Heterogeneity-constrained random resampling of phytosociological databases


  • Lengyel, A. (corresponding author, e-mail: lengyel.at@gmail.com): Department of Plant Taxonomy and Ecology, Eötvös Loránd University, Pázmány Péter s. 1/C, H-1117 Budapest, Hungary.
    Chytrý, M. (chytry@sci.muni.cz) & Tichý, L. (tichy@sci.muni.cz): Department of Botany and Zoology, Masaryk University, Kotlářská 2, CZ-61137 Brno, Czech Republic.

  • Co-ordinating Editor: Valerio Pillar.


Aim: Phytosociological databases often contain unbalanced samples of real vegetation, which should be carefully resampled before any analyses. We propose a new resampling method based on species composition, called heterogeneity-constrained random (HCR) resampling.

Method: Many subsets of the source vegetation database are selected randomly. These subsets are sorted by decreasing mean dissimilarity between pairs of the vegetation plots, and then sorted again by increasing variance of these dissimilarities. Ranks from both sortings are summed for each subset, and the subset with the lowest summed rank is considered as the most representative. The performance of this method was tested using simulated point patterns that represented different levels of aggregation of vegetation plots within a database. The distributions of points in the subsets resulting from different resampling methods, both with and without database stratification, were compared using Ripley's K function. The mean of random selections from an unbiased sample was used as a reference in these comparisons. The efficiency of the method was also demonstrated with real phytosociological data.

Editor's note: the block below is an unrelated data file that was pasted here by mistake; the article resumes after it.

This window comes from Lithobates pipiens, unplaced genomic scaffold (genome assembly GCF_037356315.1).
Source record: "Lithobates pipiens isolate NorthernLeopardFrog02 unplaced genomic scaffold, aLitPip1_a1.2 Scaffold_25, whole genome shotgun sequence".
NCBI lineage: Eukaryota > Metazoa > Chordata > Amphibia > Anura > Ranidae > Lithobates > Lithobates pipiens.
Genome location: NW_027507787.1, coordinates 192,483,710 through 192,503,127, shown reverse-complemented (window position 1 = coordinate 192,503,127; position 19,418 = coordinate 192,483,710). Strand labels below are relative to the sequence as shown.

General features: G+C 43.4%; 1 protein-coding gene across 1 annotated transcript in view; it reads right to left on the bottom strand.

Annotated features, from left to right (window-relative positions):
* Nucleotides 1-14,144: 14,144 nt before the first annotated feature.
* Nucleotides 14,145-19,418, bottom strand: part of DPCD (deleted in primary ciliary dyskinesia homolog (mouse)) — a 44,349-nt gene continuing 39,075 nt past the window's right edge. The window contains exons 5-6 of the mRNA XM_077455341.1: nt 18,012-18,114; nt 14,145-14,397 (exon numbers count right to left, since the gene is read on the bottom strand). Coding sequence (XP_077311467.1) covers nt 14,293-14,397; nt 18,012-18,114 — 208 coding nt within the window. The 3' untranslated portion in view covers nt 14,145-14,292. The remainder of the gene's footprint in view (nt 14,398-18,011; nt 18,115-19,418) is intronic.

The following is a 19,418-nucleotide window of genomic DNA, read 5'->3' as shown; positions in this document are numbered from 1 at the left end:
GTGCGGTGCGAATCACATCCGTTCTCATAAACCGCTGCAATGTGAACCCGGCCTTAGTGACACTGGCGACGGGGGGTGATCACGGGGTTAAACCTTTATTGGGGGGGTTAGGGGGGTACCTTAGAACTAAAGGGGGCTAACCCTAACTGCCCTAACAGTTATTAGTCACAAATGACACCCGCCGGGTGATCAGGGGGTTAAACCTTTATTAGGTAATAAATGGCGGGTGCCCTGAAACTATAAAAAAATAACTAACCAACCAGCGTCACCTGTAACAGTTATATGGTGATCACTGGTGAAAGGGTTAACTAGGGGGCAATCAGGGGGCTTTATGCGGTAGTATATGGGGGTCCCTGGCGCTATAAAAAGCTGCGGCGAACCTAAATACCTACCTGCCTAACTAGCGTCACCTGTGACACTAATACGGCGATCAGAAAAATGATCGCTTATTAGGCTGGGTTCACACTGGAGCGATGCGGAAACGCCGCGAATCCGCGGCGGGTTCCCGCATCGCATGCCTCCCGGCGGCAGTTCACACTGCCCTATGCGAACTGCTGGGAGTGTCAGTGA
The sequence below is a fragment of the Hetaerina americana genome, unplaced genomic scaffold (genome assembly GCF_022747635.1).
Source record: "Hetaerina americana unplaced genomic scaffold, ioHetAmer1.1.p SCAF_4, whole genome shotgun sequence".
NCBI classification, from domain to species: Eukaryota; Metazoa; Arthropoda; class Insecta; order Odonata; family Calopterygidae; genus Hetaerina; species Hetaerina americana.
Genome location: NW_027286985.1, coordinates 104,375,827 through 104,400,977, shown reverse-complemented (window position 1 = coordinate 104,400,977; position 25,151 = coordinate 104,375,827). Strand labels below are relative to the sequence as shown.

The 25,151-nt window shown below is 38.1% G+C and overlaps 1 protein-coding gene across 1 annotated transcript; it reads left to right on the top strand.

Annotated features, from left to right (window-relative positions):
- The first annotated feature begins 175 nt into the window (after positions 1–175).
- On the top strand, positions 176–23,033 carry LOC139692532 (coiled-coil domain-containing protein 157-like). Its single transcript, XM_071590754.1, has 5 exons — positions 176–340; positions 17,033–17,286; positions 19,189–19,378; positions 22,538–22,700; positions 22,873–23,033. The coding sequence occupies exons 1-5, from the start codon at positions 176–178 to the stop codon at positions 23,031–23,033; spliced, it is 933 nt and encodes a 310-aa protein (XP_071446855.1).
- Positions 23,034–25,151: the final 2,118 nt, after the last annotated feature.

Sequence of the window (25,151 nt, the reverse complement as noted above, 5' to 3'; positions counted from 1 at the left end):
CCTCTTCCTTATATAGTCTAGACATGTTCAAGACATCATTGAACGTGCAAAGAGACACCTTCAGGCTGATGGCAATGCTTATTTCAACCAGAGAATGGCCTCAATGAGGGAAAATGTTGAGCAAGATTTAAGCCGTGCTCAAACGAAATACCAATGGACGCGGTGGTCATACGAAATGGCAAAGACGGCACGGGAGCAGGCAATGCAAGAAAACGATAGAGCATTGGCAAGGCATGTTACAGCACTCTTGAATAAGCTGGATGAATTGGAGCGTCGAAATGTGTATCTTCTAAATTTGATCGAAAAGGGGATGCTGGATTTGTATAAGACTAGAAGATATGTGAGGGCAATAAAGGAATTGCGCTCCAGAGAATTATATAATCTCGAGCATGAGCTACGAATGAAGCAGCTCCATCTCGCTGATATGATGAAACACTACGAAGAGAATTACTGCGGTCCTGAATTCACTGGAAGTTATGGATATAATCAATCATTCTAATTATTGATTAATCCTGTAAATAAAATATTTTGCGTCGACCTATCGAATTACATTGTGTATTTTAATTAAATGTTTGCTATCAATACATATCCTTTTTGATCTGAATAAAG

Results: Both stratified and HCR resampling yielded selection patterns more similar to the reference than resampling without these tools. Outcomes from the resampling that combined these two methods were the most similar to the reference. The efficiency of the HCR resampling method varied with different levels of aggregation in the database.

Conclusions: This new method is efficient for resampling phytosociological databases. As it only uses information on species occurrences/abundances, it does not require the definition of strata, thereby avoiding the effect of subjective decisions on the selection outcome. Nevertheless, this method can also be applied to stratified databases.